Pink-enamelled blue and white porcelain moonflask
A large pink-enamelled blue and white porcelain moonflask sold for HK$123 million ($16 million) in December 2010.
The 48.9cm-high moonflask contains the Qianlong six-character mark, which dates it to years 1736 to 1795.
The compressed, globular moonflask depicts a pair of phoenix and a flaming pearl, all crafted in rich pink enamel. The flask has a splayed foot and waisted neck. Two dragon scroll-handles fringe the neck, and the mouth rim is encircled by a ruyi band.
According to Christie’s, the flask’s shape demonstrates clear links with the early 15th century style. It is argued that archaism was at its most prevalent at the time of the Qianlong dynasty, with the handles of this piece particularly reminiscent of late bronze age works.
An identical flask, which may possibly be the pair to this one, currently resides at the Matsuoka Art Museum in Tokyo.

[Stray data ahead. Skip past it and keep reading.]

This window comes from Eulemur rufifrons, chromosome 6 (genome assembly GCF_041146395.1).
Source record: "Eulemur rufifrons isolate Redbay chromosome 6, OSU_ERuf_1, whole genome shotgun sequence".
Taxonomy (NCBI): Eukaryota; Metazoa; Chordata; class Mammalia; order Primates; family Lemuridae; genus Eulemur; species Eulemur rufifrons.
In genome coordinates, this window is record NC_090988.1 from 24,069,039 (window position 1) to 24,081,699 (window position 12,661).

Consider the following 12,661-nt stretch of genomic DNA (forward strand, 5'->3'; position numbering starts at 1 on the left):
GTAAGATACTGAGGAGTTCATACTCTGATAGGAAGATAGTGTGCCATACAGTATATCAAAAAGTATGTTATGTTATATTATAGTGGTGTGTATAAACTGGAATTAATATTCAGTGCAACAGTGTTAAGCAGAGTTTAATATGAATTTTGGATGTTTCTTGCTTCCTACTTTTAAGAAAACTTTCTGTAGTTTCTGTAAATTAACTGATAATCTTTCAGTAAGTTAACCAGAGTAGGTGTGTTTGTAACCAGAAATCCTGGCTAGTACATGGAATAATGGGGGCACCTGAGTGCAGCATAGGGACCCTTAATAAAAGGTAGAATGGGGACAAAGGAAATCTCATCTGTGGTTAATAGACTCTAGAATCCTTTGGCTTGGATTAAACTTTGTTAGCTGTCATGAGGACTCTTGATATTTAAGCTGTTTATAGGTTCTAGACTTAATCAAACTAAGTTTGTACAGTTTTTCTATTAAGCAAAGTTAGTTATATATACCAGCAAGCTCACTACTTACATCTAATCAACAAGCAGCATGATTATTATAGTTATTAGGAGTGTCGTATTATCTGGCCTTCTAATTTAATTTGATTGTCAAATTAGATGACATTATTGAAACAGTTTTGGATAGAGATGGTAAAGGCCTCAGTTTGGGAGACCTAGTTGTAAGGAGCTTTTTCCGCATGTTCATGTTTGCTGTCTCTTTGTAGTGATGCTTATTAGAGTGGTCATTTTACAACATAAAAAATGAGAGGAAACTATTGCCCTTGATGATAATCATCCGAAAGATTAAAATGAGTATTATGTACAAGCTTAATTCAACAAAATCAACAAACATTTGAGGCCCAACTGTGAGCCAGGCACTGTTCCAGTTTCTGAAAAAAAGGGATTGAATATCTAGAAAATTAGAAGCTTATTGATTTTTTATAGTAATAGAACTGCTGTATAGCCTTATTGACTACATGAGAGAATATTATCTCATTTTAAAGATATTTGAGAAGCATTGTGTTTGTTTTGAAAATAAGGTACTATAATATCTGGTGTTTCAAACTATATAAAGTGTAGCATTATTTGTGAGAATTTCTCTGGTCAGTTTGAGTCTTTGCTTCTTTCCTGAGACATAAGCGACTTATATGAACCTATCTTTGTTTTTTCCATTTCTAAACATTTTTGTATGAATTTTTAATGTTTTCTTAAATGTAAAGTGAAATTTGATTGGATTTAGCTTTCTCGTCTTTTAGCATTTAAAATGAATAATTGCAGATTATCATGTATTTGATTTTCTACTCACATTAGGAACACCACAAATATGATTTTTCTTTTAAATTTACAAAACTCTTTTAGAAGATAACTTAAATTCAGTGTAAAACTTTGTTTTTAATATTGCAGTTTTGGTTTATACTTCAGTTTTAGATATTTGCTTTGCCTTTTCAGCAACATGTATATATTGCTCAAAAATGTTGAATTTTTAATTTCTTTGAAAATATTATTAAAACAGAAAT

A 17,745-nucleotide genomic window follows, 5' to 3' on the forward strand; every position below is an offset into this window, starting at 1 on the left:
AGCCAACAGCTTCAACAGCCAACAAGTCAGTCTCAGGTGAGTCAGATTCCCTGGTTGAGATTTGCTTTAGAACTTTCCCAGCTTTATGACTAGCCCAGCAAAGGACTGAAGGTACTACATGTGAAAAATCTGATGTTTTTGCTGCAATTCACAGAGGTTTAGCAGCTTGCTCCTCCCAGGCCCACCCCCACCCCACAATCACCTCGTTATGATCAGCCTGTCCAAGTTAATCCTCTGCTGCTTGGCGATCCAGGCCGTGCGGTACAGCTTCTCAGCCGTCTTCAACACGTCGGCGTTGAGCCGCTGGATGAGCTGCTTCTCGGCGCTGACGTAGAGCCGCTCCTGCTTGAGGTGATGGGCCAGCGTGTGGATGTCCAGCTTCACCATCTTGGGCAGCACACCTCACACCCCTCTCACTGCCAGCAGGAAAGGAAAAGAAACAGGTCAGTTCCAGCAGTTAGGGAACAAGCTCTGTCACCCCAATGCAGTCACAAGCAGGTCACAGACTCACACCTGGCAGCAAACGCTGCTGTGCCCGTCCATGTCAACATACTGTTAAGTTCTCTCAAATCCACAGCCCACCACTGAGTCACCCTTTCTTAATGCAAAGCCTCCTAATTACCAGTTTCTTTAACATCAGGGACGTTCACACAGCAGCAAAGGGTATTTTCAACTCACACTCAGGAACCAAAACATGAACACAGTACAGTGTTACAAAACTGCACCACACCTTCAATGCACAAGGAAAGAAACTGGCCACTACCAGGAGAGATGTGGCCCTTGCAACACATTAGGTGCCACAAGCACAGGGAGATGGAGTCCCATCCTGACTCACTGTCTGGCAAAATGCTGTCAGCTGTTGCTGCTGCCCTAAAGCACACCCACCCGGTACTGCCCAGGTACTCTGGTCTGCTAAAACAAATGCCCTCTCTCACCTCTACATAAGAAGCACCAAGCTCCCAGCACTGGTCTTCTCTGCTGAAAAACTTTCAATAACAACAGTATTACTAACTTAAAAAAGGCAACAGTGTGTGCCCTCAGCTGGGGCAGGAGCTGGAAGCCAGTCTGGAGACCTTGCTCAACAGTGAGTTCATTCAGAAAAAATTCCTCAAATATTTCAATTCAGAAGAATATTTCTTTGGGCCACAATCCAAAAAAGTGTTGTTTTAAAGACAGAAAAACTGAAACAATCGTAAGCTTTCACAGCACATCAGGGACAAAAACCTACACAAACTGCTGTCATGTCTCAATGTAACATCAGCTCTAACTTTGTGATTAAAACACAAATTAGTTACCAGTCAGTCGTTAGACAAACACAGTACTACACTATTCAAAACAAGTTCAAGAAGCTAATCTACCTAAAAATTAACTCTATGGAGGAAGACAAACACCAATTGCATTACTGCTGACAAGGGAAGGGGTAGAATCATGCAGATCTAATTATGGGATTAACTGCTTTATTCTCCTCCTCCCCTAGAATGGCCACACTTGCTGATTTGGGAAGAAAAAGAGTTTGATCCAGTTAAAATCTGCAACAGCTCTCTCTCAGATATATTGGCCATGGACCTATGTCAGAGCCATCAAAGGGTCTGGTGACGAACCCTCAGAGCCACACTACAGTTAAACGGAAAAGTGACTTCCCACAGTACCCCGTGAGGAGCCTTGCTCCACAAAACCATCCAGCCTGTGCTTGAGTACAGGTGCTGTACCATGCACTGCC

Christie’s claim that this flask is “one of the most striking examples of the few porcelains known with this combination of colours and techniques.”
The flask was sold at Sotheby's Hong Kong, on 24 November 1987, lot 189.
Put up for auction by Asian-art dealers JJ Lally & Co of New York, the flask made HK$123 million ($16 million) at Christie’s Hong Kong on 1st December 2010. The identity of the winning bidder is currently unknown.
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